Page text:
As a matter of fact this problem is not new. In countries like US e-commerce portals (likes of Amazon) took away significant market share from traditional book stores but some of them re-invented themselves and survived this challenge. I was wondering what Indian book stores (considering Indian context) can do to compete fiercely online bookstores. Here are some of my ideas which can be considered:

  • Similar to book stores of the west (ex: Barns and Noble) traditional book stores should re-shape themselves as modern libraries by creating a compelling reading experience around it. Readers should be compelled to walk in, take a look of their choice and spend hours in the shop by going thru their favorites. By adding additional factors (like coffee shop, comfortable table & chairs for reading, offering sample chapters for free etc…) these book shops can attract regular visitors who will potentially end up buying these books
  • There are some specific types of books (ex: Children books) come in various shape, size and weight, which is still not comfortable to buy online. As a parent I spent lot of time considering these aspects before buying book for my daughter by physically visiting the shop. Such type of books still has a lot of ‘touch-and-feel’ factor associated with it. Traditional retailers should think of some special promotions and tie-ups to push these books thru young parents and readers
  • Among adult readers (both fiction and non-fiction) there is a strong possibility to build a community based on common interest. Such communities combined with social media can be made as early adapters of new releases and share their viewpoints in terms of face-to-face get together, sharing book reviews, meeting authors directly and exchanging book related practical experiences. Such community should be provided with special discounts and covered under loyalty programs, thereby attacking clusters
  • Even now many of the traditional shop owners are expecting customers to physically walk into the shop and order for books. This should be changed by adapting home delivery based on phone order, building a micro-site for the bookstore where alternative channels of reaching out to the customer. Such new channels should be backed with excellent customer service in terms of delivery time and quality to re-invent the whole business.

I am not sure if any of the traditional book store owners got necessary mindset to re-invent their business by adopting new ways to sell books in this digital era. Unless they adapt to this change and re-invent the way they do business, it is going to be extremely difficult to survive.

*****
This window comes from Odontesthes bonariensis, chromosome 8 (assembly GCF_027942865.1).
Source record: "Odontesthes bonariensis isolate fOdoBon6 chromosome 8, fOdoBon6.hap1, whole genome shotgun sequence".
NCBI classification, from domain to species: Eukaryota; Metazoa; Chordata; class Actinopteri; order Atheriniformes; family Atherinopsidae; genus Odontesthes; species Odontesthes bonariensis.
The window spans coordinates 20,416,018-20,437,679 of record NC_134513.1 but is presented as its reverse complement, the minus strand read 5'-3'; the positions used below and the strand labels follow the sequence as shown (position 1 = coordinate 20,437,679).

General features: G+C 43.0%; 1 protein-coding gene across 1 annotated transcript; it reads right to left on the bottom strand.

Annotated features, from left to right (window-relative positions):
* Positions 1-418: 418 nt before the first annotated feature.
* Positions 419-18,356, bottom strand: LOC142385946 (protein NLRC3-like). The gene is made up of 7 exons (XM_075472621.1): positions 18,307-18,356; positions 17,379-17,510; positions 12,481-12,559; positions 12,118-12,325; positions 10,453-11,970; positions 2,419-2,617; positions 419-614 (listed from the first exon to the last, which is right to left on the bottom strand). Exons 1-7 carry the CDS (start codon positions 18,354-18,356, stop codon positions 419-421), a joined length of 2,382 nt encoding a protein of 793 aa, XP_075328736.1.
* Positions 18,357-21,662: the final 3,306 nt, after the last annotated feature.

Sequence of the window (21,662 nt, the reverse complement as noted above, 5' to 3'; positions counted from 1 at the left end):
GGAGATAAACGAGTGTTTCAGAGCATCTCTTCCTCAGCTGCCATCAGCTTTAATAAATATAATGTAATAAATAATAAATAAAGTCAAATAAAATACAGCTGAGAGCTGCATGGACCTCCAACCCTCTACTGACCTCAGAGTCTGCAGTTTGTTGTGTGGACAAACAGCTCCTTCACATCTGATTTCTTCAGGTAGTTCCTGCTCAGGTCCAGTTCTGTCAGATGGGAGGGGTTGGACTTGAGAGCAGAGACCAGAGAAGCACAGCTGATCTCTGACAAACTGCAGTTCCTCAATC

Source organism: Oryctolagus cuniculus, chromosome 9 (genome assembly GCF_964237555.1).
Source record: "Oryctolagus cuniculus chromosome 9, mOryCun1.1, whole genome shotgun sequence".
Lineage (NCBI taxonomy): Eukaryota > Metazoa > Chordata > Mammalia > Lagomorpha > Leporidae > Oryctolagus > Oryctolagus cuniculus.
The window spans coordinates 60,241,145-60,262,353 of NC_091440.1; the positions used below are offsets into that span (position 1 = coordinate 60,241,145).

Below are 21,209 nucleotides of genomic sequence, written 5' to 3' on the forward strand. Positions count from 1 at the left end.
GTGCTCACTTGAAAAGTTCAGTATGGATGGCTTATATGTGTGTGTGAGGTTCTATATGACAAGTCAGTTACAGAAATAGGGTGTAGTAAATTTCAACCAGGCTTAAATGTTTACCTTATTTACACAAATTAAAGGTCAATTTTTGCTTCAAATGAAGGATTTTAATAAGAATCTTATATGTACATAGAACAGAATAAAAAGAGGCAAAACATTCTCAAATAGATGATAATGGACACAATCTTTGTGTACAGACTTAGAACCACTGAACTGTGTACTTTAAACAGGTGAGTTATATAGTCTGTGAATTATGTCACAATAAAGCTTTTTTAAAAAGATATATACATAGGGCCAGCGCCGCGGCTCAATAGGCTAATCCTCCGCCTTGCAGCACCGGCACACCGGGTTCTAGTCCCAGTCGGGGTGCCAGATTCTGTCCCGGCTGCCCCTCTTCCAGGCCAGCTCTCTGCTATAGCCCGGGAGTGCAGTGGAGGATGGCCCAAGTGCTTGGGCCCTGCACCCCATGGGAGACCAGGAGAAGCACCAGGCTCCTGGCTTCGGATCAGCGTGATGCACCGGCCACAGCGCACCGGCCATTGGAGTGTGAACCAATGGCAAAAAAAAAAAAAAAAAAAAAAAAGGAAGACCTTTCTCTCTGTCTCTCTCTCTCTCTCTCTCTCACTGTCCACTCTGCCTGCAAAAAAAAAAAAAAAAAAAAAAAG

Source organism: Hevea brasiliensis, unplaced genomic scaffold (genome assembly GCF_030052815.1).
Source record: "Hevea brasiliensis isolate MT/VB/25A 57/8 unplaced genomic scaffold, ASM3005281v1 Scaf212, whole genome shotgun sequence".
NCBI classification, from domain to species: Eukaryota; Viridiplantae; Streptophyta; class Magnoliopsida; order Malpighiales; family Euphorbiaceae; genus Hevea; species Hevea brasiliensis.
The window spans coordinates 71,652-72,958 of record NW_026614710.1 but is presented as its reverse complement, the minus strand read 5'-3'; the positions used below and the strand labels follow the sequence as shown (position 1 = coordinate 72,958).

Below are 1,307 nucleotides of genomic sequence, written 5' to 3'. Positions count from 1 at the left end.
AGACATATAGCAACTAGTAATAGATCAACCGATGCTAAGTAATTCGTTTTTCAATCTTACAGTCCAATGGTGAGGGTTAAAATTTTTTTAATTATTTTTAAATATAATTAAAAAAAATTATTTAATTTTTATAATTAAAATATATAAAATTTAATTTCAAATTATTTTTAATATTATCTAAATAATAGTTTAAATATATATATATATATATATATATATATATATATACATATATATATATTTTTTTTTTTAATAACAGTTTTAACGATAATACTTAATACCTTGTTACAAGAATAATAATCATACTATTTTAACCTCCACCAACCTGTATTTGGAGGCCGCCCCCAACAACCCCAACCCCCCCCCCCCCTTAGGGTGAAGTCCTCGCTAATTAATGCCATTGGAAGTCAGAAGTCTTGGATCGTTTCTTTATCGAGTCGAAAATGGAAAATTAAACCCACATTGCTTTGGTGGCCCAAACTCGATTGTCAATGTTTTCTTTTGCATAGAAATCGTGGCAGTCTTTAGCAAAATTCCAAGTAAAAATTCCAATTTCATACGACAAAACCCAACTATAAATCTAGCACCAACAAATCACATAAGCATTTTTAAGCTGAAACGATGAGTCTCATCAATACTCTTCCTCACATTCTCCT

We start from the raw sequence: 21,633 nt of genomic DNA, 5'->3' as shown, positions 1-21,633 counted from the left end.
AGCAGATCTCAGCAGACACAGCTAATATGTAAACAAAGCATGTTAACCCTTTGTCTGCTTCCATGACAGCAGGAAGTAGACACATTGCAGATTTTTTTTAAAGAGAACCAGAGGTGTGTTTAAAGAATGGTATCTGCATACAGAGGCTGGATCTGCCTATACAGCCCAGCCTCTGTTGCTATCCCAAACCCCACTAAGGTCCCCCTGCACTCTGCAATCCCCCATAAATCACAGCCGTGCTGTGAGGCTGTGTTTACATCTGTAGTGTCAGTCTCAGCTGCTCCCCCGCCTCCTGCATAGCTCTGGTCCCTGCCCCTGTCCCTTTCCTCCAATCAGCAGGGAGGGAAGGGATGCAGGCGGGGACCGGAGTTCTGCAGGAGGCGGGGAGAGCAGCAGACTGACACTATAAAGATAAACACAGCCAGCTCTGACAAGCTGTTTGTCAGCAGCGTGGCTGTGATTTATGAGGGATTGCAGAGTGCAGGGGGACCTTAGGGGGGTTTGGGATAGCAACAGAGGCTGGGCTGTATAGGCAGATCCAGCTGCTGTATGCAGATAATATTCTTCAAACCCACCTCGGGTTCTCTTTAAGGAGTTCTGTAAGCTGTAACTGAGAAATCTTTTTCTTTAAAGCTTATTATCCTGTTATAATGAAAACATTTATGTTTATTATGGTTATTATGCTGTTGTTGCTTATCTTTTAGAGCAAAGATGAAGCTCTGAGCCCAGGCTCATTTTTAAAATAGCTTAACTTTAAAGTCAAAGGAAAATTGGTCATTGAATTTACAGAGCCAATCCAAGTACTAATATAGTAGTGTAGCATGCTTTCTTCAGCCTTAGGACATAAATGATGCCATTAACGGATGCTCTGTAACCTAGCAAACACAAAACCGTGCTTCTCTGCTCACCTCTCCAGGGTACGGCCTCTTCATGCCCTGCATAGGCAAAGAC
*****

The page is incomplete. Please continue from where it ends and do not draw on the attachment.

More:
BOOK REVIEW: The new age of Innovation

Author(s): CK Prahalad and MS Krishnan

The context of innovation has been over the years. In the world of business (especially the ones which are consumer centric) providing superior ‘customer experience’ has become the core, on which organizations build their competitive advantage. However building this customer experience (which varies from one customer to other) is not easy to build from the organization point of view, as they may not have all the necessary resources to do that. This is precisely where leveraging global networks (thanks to the power of Internet) and co-creating value along with customers become very critical, thus forming the new age of Innovation. In the book titled ‘The new Age of Innovation’ authors CK Prahalad and MS Krishnan provide a framework for building this new age of innovation in organizations, which is essential to stay competitive.

Before jumping into details of the book, let us understand the concept with a simple example: The iPhone ecosystem. Given the fact that Apple iPhone (and Apps) are used by millions of customers worldwide, they will have unique set of application requirements depending on their need (ex: App for a local eCommerce site). However Apple alone cannot achieve it by developing millions of applications as they may not have the necessary resources to do that. In order to address specific customer needs, releases a Software Development Kit (SDK) using which can be used by any individual for developing applications and host it as a part of the App-store. This is precisely what authors call it as N = 1, R = G model of innovation. In order to address a unique requirement of a customer (N = 1) firm can leverage Resources (R) that are available globally (G).  In the similar lines of Apple, many organizations are innovating around this N =1, R = G model, some of the examples being Wal-Mart (retail) and ICICI (Banking).